b) A monk, thus renouncing fully all of his goods, present and future, by the act of his solemn profession, which includes the canonical effects of a solemn vow of poverty, loses the capacity of acquiring and possessing. As a consequence thereof, any act of personal and private disposition of goods, or use of goods or of the revenue therefrom, which he makes after his solemn profession is invalid.
c) Anything which accrues to a monk, by inheritance or gift or as revenue or in any way whatsoever, after his act of renunciation effective from the day of his solemn profession, belongs to the monastery of his profession and must be turned over to the monastery (CIC 668.5). He remains empowered to perform any and all acts which, by civil law, are necessary in order for him to receive as a private person goods conveyed to him by inheritance or gift or revenue or in any other way, but the goods thus conveyed to him and received by him as a private person in civil law then become the property of his monastery. If, by reason of civil law, the title to certain sources of money (for example: Social Security, insurance payments, trust funds, royalties) cannot be relinquished by the individual monk, the income from these sources must be turned over by him to the community.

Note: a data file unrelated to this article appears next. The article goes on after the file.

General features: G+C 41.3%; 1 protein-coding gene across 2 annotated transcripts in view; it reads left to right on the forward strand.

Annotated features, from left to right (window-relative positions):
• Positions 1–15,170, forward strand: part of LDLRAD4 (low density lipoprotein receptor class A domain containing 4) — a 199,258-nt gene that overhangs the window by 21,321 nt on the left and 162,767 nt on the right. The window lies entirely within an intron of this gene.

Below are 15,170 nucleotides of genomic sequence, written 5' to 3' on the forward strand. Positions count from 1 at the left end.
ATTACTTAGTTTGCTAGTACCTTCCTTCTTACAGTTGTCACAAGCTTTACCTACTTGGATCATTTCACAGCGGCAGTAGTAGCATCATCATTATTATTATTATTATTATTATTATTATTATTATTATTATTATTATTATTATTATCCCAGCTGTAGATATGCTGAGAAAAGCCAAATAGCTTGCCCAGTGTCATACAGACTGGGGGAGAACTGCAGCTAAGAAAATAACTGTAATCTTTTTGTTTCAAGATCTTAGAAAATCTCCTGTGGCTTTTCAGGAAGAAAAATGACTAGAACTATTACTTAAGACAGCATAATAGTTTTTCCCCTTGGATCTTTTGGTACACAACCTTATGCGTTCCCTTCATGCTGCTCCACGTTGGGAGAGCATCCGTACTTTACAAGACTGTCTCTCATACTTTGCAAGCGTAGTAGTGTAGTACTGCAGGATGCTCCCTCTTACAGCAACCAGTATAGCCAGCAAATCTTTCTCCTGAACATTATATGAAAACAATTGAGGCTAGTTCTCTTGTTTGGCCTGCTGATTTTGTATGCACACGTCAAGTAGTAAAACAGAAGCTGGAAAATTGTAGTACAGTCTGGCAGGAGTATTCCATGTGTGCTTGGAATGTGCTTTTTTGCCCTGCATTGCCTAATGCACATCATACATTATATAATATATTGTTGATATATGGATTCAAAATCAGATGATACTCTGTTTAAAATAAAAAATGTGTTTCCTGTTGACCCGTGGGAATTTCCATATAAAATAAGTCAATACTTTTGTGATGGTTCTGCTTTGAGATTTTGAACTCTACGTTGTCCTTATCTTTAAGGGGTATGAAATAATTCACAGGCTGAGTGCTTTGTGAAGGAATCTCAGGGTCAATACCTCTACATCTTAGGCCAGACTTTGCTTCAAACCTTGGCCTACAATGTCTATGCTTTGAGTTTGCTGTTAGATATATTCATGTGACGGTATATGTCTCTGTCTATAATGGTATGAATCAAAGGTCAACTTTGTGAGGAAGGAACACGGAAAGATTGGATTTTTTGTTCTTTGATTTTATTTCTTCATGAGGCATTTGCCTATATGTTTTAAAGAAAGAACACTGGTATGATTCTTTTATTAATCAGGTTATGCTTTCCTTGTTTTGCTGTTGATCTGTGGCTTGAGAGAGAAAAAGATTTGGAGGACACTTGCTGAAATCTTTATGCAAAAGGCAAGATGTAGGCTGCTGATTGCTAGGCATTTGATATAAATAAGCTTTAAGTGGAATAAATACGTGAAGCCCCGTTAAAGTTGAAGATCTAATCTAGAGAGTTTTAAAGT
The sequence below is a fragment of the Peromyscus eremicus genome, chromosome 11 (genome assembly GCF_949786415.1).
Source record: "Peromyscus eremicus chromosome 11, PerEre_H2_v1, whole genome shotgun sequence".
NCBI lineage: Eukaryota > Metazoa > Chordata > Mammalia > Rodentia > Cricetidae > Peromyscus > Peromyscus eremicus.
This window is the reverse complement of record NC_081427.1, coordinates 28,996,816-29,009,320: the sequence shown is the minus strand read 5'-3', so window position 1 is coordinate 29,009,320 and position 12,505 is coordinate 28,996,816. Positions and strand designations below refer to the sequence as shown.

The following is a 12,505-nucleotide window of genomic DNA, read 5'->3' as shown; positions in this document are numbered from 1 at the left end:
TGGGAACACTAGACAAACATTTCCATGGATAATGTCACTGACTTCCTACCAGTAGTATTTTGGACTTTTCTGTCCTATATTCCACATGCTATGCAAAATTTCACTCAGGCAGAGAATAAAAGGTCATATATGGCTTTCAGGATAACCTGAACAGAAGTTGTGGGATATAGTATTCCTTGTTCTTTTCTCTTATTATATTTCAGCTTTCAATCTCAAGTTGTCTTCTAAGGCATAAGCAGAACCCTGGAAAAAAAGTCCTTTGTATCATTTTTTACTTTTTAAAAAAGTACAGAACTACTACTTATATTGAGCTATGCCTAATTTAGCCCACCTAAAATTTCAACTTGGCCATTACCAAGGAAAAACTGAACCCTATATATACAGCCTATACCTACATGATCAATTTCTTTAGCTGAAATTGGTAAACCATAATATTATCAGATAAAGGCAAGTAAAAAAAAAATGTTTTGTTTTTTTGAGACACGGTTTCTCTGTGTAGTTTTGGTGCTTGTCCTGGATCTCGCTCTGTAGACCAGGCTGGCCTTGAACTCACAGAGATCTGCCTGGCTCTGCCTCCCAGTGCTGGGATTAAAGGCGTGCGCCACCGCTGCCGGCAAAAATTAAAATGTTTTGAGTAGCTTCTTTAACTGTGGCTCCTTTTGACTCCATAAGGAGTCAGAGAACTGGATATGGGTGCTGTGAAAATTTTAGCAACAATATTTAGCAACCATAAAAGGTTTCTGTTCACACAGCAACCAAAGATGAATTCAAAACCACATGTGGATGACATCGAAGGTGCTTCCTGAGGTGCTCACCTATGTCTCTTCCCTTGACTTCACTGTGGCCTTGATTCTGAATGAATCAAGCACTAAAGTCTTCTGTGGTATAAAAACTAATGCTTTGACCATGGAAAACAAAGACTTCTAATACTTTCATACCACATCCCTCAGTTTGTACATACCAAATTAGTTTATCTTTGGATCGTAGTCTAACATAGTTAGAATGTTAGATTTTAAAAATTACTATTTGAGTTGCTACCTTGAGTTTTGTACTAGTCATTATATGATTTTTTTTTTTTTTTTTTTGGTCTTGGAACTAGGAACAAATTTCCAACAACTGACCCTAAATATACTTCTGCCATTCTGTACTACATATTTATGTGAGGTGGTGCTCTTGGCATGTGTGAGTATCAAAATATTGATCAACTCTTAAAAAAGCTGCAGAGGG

C46 1) A novice, before his first profession, must cede to whomever he wishes the administration of his goods, making disposition for their use and for the revenue coming from any of them.